IDEAS home Printed from https://ideas.repec.org/
MyIDEAS: Login to save this paper or follow this series

Do Deferred Wages Dominate Involuntary Unemployment as a Worker Discipline Device?

  • George A. Akerlof
  • Lawrence F. Katz

In the most widely analyzed type of efficiency wage model of involuntary unemployment, firms pay wages in excess of market clearing to give workers an incentive not to shirk. Such payments in excess of market clearing and the resultant equilibrium unemployment act as a worker discipline device. This paper concerns what is usually considered the most important theoretical criticism of such models: the so-called bonding argument. The essence of the bonding critique is that contracts whereby workers pay a bond to the firm upon taking a job (or pay an employment fee to gain employment) can eliminate involuntary unemployment. Explicit upfront bonds are only quite rarely observed. A more subtle form of the bonding critique argues that implicit bonding through upward sloping wage profiles and other deferred payment schemes can perfectly substitute for upfront bonds in providing incentives not to shirk and thereby allow the labor market to clear. This paper shows that upward sloping wage profiles do not act as a perfect substitute for explicit bonds in a natural extension of the shirking model in which workers are finite lived, the monitoring of worker behaviors on the job is costly, and firms have reputations for honesty as employers. In the absence of direct upfront bonding, optimal payment schedules will be in excess of market clearing. The reason why upward sloping wage profiles that are market clearing will not generally be the optimal labor contract is simple: delayed payment may provide sufficient incentive to prevent shirking late in the life of the contract, but in the beginning of the contract it does not prevent shirking. And it turns out in a variety of stylized cases, it is cheaper for the firm to pay a wage premium rather than to accept worker shirking early in the contract. The implications of potential worker malfeasance in the absence of explicit bonds for compensation schedules, job assignments, and firm monitoring strategies over the course of a worker's career are also analyzed.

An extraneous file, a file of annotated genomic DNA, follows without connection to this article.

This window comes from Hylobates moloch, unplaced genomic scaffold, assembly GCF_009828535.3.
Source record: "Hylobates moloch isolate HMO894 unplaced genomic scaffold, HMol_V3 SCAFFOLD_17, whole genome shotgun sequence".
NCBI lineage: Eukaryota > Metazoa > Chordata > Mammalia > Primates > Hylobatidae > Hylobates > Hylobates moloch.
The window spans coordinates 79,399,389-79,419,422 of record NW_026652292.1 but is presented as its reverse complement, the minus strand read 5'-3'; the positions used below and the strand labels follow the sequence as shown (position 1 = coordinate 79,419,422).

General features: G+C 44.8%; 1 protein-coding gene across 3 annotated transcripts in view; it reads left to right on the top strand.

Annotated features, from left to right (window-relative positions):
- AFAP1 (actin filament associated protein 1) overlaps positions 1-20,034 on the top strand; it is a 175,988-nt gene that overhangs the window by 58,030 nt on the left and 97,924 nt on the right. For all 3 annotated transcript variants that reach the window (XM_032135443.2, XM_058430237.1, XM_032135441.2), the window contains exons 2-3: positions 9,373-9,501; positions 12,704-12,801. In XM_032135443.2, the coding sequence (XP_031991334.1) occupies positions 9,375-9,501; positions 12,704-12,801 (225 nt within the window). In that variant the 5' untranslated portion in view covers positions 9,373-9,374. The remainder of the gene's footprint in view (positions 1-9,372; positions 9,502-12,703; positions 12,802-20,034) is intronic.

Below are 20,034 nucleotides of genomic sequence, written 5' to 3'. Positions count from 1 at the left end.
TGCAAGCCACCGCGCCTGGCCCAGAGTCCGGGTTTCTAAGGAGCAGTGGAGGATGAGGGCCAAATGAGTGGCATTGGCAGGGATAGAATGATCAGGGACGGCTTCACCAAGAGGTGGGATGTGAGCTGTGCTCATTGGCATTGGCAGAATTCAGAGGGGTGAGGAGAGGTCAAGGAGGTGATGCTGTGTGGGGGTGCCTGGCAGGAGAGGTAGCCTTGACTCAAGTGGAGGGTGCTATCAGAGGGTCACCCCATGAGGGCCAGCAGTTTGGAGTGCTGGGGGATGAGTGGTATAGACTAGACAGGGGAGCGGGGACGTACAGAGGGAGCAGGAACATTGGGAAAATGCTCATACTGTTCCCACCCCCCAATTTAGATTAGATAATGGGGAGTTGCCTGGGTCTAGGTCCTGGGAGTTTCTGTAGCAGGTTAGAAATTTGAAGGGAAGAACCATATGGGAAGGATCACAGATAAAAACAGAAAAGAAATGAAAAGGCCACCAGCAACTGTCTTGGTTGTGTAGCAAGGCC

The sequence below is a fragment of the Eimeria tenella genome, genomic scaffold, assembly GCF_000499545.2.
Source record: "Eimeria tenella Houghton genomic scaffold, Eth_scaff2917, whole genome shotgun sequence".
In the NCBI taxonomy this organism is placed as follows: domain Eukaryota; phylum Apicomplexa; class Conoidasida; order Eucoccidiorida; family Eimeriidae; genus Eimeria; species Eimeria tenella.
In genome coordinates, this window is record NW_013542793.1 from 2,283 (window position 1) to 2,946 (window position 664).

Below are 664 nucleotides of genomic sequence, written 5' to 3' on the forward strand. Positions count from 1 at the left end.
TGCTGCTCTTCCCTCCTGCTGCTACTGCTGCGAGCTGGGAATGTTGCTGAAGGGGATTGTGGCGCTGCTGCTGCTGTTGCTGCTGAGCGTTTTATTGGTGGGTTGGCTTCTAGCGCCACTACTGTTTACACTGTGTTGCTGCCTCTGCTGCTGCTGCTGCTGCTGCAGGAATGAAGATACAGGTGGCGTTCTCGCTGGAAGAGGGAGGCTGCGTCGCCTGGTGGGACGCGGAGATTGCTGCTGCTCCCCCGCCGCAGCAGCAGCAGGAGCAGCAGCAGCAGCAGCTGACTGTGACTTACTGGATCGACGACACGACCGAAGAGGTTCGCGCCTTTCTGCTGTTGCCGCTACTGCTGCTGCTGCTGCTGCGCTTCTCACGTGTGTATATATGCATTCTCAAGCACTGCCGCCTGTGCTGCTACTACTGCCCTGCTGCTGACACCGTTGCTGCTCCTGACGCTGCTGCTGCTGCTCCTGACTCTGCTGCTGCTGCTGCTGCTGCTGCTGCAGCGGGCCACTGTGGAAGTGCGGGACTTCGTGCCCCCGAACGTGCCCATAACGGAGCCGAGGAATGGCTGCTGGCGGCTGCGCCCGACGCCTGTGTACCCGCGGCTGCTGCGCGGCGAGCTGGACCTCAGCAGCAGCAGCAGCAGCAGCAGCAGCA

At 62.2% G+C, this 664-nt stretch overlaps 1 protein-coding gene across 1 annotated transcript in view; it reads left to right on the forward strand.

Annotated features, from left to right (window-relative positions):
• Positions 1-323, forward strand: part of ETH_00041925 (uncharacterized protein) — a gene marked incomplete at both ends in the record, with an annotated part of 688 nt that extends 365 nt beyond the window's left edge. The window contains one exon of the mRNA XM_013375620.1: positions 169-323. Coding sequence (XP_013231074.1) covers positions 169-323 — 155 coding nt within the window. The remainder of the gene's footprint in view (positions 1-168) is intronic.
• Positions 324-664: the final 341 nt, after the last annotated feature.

If you experience problems downloading a file, check if you have the proper application to view it first. In case of further problems read the IDEAS help page. Note that these files are not on the IDEAS site. Please be patient as the files may be large.

File URL: http://www.nber.org/papers/w2025.pdf
Download Restriction: no

Paper provided by National Bureau of Economic Research, Inc in its series NBER Working Papers with number 2025.

as
in new window

Length:
Date of creation: Sep 1986
Date of revision:
Publication status: published as Advances in the Theory and Measurement of Unemployment, Weiss, Y. and G. Fishelson, eds., New York: MacMillan, 1990, pp. 172-203.
Handle: RePEc:nbr:nberwo:2025
Note: LS
Contact details of provider: Postal: National Bureau of Economic Research, 1050 Massachusetts Avenue Cambridge, MA 02138, U.S.A.
Phone: 617-868-3900
Web page: http://www.nber.org
Email:


More information through EDIRC

References listed on IDEAS
Please report citation or reference errors to , or , if you are the registered author of the cited work, log in to your RePEc Author Service profile, click on "citations" and make appropriate adjustments.:

as in new window
  1. Hutchens, Robert, 1986. "Delayed Payment Contracts and a Firm's Propensity to Hire Older Workers," Journal of Labor Economics, University of Chicago Press, vol. 4(4), pages 439-57, October.
  2. Lazear, Edward P, 1981. "Agency, Earnings Profiles, Productivity, and Hours Restrictions," American Economic Review, American Economic Association, vol. 71(4), pages 606-20, September.